Landlords who let private property in England or take in lodgers could face a civil penalty if they let their property to someone who does not have the right to rent. Landlords who carry out the required checks and retain appropriate copies will have a statutory excuse against civil penalty.
As a result of the Covid-19 pandemic, Landlords have been able to carry out Right to Rent checks virtually. The Home Office have now announced that these temporary measures have been extended to 5 April 2022. From this date, the Government’s Covid-19 temporary measures will no longer be in force and Landlords may be required to carry out face to face checks or use the Home Office’s online Right To Rent check service. It is likely that the Home Office will issue new guidance ahead of the end of the temporary measures on 5 April 2022.
Currently, a Landlord can check the Right to Rent virtually by carrying out the following procedure:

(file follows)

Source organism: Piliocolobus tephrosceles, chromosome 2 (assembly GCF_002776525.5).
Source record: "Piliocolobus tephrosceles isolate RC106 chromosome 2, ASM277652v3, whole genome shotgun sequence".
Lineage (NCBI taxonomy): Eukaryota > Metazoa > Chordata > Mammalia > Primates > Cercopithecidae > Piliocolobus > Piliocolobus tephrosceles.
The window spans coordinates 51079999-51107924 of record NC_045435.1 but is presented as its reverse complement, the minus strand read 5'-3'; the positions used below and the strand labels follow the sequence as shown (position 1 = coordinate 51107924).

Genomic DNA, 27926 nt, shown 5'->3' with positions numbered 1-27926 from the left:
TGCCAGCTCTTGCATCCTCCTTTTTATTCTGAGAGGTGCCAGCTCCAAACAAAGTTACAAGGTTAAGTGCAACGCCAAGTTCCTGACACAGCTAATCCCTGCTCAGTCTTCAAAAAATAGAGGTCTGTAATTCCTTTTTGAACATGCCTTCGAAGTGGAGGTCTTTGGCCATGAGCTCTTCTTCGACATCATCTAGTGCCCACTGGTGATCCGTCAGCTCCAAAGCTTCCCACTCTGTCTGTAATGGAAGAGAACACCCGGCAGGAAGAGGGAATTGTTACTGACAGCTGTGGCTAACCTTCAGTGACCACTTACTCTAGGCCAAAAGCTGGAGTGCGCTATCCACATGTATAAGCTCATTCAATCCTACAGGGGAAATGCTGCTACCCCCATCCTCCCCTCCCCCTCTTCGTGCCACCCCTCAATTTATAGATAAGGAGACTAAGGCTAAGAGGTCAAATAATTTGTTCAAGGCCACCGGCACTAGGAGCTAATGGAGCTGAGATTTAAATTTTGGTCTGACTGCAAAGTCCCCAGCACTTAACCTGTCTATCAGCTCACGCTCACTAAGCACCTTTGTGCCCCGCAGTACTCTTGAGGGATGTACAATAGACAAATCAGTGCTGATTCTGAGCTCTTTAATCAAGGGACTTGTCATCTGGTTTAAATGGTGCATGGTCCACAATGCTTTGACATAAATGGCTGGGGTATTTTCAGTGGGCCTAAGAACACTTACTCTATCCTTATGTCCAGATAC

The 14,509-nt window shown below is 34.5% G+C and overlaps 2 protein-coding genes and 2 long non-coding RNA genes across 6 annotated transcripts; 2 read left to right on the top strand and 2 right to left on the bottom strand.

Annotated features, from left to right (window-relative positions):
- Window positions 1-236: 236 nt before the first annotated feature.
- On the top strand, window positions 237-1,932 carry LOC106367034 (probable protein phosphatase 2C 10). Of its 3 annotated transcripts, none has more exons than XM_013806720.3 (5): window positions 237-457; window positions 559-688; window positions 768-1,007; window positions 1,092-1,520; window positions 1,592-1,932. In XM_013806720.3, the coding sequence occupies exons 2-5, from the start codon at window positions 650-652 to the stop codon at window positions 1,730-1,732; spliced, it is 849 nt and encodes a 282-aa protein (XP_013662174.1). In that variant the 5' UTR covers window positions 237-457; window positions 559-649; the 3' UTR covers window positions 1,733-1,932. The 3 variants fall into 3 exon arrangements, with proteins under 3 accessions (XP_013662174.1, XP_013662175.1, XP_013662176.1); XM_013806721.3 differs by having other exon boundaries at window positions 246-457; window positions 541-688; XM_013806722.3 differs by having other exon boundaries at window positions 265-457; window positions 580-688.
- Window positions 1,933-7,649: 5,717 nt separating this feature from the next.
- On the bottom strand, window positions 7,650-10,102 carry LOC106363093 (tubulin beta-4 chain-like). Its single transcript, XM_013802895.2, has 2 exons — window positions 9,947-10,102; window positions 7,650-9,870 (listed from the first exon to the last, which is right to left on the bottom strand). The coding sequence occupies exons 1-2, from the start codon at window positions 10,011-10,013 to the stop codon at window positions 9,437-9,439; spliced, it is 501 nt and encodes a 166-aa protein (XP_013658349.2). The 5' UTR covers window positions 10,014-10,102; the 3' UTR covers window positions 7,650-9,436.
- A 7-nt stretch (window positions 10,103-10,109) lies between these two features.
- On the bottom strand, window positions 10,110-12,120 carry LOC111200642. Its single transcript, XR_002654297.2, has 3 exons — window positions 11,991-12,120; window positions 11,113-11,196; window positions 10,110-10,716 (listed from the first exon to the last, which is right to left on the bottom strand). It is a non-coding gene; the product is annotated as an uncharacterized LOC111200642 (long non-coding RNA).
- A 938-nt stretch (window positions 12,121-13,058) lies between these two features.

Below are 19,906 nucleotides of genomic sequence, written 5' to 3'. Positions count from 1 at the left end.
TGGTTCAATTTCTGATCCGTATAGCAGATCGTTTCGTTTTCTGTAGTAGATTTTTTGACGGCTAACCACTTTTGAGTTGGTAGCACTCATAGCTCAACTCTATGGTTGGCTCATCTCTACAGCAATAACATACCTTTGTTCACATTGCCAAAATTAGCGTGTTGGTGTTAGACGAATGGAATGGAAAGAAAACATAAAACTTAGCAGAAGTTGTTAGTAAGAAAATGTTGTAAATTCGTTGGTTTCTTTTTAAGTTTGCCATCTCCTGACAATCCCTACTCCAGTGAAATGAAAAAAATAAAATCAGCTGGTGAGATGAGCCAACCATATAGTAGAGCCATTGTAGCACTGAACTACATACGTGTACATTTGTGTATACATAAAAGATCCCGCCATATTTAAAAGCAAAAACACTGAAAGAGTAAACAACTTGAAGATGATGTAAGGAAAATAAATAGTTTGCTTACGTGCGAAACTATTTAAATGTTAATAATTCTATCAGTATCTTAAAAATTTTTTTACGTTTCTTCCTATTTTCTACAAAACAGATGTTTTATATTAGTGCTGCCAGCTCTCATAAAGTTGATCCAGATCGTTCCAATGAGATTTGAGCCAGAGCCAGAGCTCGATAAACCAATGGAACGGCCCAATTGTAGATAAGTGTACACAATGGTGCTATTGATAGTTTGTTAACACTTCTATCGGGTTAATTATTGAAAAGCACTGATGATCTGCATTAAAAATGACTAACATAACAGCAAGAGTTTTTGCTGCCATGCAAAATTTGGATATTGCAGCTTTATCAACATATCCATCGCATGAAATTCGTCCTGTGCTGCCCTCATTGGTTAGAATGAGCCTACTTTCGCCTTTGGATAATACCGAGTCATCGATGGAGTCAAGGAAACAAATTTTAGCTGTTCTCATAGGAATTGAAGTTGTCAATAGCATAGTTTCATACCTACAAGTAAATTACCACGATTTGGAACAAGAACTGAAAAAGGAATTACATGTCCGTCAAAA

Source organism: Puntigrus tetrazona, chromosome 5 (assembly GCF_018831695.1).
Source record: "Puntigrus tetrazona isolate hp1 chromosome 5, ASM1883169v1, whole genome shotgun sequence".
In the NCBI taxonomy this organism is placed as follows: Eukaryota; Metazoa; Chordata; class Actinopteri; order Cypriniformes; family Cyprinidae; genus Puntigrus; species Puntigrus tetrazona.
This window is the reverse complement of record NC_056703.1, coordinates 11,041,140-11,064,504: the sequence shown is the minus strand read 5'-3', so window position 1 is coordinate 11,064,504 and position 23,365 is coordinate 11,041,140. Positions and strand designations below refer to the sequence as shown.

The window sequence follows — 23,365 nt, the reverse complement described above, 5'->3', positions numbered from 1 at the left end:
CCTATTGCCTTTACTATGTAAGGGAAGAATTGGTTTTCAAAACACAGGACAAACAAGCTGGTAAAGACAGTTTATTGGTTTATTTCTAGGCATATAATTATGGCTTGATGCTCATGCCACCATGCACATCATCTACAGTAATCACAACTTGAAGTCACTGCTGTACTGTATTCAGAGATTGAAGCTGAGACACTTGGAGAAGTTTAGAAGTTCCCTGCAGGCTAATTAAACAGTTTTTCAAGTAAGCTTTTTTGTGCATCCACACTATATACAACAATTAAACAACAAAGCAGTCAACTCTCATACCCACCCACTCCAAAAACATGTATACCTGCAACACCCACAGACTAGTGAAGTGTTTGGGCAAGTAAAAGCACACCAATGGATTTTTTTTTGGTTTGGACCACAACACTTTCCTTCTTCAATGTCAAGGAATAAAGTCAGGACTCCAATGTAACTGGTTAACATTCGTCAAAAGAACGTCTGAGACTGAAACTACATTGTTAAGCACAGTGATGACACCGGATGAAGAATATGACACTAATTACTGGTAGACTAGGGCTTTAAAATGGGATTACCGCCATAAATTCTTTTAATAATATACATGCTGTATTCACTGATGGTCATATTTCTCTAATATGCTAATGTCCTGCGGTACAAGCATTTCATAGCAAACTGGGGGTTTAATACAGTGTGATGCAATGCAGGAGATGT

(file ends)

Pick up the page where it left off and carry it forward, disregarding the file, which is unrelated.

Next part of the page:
- Asking the Tenant to send a scanned copy or photo of their original documents via email or using a mobile App.
- Arrange a video call with at Tenant during which the individual can hold up the original documents to the camera and the Landlord can then check them against the digital copy of the documents.
- Record the date the Landlord made the check and mark it as “Adjusted Check undertaken on [date undertaken] due to Covid-19”.
An online Right to Rent check can be carried out if the proposed Tenant is in possession of one of the following and consents to the check being carried out:
- A current Biometric residence permit
- A current Biometric residence card
- Status under the Home Office’s European Union Settled Status Scheme (EUSS).
- Permission to remain under the UK’s Points Based System (PBS)
For more information on Right to Rent checks and any other immigration matter, please get in touch with our Immigration Team.